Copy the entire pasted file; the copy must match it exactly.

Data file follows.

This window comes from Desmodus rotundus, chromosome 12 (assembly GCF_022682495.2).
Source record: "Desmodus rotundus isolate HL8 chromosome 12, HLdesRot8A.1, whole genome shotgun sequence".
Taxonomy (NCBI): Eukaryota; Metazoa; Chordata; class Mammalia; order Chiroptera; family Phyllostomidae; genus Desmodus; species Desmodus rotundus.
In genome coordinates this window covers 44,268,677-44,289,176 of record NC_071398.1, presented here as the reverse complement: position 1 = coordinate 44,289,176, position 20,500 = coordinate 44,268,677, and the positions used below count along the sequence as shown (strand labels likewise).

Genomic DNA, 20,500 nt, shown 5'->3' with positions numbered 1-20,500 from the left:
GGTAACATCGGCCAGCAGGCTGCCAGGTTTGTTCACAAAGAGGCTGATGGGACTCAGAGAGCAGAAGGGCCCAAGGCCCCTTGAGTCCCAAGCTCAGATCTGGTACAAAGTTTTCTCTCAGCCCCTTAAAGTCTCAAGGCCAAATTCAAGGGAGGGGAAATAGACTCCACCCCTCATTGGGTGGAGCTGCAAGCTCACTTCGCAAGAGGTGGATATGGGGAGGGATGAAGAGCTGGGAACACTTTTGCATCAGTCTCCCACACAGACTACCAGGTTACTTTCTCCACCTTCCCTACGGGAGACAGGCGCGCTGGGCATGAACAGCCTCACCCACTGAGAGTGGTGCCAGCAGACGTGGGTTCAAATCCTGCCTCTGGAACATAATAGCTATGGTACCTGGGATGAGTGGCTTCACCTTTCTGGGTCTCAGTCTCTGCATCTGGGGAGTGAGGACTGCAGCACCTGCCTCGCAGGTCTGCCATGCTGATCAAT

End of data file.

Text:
This window comes from Desmodus rotundus, chromosome 12 (assembly GCF_022682495.2).
Source record: "Desmodus rotundus isolate HL8 chromosome 12, HLdesRot8A.1, whole genome shotgun sequence".
Taxonomy (NCBI): Eukaryota; Metazoa; Chordata; class Mammalia; order Chiroptera; family Phyllostomidae; genus Desmodus; species Desmodus rotundus.
In genome coordinates this window covers 44,268,677-44,289,176 of record NC_071398.1, presented here as the reverse complement: position 1 = coordinate 44,289,176, position 20,500 = coordinate 44,268,677, and the positions used below count along the sequence as shown (strand labels likewise).

Genomic DNA, 20,500 nt, shown 5'->3' with positions numbered 1-20,500 from the left:
GGTAACATCGGCCAGCAGGCTGCCAGGTTTGTTCACAAAGAGGCTGATGGGACTCAGAGAGCAGAAGGGCCCAAGGCCCCTTGAGTCCCAAGCTCAGATCTGGTACAAAGTTTTCTCTCAGCCCCTTAAAGTCTCAAGGCCAAATTCAAGGGAGGGGAAATAGACTCCACCCCTCATTGGGTGGAGCTGCAAGCTCACTTCGCAAGAGGTGGATATGGGGAGGGATGAAGAGCTGGGAACACTTTTGCATCAGTCTCCCACACAGACTACCAGGTTACTTTCTCCACCTTCCCTACGGGAGACAGGCGCGCTGGGCATGAACAGCCTCACCCACTGAGAGTGGTGCCAGCAGACGTGGGTTCAAATCCTGCCTCTGGAACATAATAGCTATGGTACCTGGGATGAGTGGCTTCACCTTTCTGGGTCTCAGTCTCTGCATCTGGGGAGTGAGGACTGCAGCACCTGCCTCGCAGGTCTGCCATGCTGATCAAT